NIA Array Analysis Tool 2.0 – Statistical Significance Analysis of Microarray Data

NIA Array Analysis Tool 2.0


NIA Array Analysis Tool is designed to test statistical significance of gene microarray data, visualize the results, and provide links to clone information and gene index.

  • Evaluate the statistical significance of differential gene expression based on microarray data
  • Make log-ratio plots and scatter-plots
  • Find clusters of tissues with similar expression patterns and identify specific genes for each cluster
  • Find major patterns of variability in gene expression using Principal Component Analysis (PCA) and biplot
  • Cluster genes according to their contribution to principal components
  • Find genes whose expression matches a given pattern (pattern matching)
  • Plot the dendrogram for replications to check abnormal arrays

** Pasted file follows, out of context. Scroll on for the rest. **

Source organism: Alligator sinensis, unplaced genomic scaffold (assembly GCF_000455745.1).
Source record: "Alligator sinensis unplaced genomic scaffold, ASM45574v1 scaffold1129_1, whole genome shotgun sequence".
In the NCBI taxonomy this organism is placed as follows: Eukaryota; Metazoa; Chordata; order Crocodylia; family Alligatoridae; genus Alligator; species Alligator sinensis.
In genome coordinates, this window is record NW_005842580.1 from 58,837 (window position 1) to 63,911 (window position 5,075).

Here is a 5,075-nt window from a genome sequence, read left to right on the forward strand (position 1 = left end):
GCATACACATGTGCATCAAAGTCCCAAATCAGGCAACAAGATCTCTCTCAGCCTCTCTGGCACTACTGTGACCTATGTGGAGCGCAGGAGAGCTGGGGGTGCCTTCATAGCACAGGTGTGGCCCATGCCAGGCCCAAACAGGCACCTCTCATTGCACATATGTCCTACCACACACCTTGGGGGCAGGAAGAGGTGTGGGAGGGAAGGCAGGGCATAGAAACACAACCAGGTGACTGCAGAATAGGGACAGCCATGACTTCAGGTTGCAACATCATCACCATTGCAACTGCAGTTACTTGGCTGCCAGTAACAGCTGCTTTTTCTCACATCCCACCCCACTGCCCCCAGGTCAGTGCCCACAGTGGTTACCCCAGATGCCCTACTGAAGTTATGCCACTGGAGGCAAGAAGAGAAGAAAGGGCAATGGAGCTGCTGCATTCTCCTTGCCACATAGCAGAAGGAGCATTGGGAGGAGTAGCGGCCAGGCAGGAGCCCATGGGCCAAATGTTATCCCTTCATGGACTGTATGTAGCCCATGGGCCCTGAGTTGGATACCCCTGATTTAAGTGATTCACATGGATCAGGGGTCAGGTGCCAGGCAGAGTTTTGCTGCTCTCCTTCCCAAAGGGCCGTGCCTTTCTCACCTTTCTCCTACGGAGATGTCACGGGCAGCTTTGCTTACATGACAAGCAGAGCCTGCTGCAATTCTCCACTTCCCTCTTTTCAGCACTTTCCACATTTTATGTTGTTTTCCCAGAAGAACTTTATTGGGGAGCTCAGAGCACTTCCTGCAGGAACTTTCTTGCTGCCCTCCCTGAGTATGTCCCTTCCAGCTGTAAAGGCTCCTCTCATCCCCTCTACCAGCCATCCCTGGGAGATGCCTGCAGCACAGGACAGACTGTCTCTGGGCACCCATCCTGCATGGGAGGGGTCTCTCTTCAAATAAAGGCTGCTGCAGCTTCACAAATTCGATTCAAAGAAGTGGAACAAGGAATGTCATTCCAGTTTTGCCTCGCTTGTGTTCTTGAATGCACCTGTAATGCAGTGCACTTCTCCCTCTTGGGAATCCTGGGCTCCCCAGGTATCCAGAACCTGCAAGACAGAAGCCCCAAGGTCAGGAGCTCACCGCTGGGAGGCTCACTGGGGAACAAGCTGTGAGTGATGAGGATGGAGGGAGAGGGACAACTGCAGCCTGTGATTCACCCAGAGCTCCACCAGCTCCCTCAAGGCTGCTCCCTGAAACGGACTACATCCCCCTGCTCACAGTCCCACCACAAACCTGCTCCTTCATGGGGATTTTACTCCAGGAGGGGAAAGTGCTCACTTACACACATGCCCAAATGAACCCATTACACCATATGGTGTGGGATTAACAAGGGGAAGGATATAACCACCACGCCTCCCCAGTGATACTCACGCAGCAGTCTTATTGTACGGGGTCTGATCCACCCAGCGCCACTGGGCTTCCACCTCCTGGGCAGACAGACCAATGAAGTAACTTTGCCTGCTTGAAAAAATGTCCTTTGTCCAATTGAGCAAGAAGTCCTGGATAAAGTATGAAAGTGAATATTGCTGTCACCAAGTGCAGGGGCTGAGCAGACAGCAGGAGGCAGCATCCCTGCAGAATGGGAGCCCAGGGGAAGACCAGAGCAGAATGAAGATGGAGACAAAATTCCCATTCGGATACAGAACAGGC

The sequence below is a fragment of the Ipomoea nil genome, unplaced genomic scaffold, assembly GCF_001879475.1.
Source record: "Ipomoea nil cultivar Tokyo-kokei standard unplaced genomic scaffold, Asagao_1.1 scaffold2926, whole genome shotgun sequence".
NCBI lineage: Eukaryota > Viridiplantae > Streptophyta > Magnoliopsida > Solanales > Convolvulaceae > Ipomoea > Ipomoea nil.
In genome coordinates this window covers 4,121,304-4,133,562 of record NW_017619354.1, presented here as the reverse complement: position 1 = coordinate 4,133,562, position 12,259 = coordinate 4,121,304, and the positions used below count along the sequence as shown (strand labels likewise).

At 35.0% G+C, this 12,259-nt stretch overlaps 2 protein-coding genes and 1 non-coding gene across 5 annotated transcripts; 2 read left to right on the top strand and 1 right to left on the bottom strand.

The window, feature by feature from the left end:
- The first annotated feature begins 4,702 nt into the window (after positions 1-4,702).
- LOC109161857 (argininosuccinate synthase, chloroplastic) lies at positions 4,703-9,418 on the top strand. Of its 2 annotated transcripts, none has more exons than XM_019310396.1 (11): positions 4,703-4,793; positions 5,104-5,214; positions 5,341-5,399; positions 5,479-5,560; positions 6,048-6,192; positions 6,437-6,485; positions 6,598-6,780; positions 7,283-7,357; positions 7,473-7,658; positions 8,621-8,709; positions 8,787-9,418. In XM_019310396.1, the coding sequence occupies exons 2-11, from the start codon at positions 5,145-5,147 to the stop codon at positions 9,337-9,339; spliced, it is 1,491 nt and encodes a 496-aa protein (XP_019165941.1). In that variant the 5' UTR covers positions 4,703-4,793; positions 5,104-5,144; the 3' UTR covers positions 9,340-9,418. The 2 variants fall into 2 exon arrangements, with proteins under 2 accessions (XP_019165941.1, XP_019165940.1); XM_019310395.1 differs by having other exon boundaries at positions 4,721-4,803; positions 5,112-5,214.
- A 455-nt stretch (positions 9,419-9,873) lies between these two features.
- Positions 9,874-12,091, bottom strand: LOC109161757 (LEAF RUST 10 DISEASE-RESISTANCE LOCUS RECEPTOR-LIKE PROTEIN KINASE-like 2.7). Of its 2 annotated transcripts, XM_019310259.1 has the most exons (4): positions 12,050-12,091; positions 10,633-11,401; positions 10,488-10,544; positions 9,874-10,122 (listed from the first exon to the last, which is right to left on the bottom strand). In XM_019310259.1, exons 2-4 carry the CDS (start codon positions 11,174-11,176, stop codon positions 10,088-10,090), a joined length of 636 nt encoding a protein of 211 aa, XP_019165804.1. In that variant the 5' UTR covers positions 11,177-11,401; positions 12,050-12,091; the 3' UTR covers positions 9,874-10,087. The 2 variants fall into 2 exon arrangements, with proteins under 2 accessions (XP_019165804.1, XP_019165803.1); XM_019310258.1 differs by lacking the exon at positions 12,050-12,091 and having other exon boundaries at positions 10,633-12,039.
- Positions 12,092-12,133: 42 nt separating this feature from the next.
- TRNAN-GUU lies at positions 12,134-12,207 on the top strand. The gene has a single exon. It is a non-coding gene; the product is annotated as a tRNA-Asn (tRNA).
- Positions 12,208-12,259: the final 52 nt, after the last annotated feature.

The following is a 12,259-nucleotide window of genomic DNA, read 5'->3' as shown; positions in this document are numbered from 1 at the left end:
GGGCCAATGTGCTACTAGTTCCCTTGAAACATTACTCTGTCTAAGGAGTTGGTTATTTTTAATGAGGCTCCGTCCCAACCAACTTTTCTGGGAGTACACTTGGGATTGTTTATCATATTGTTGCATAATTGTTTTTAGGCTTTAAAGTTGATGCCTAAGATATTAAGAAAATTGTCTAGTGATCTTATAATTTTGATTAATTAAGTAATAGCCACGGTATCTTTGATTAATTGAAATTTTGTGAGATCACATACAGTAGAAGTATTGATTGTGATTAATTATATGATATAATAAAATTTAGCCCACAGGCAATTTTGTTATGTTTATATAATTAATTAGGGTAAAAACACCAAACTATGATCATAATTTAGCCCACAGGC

• Plot the error function (SD vs. expression level)
  • Make a correlation matrix
  • Normalize input data
  • Import principal components from an earlier analysis to overlay 2 sets of results
  • Save results of analysis for personal or public access

Arrayjoin Tool is designed for compiling an input file from multiple scanner files.

ANOVA Tool – Statistical analysis is based on the single-factor ANalysis Of VAriance

Hierarchical clustering of tissues is done using the average distance method.

Principal component analysis (PCA) is done using the Singular Value Decomposition (SVD) method that generates eigenvectors both for rows and columns of the log-transformed data matrix (Gabriel 1971.

Pattern matching can be used to find genes with expression pattern similar to some other gene (or group of genes).

Gene list analysis – Getting information on selected genes is one of most important components of microarray analysis.


Laboratory of Genetics, National Institute on Aging,  NIH




NIA Array Analysis Tool


Sharov, A.A., Dudekula, D.B., Ko, M.S.H. 2005. A web-based tool for principal component and significance analysis of microarray data. Bioinformatics, 21(10): 2548-9. Epub 2005 Feb 25. PMID: 15734774

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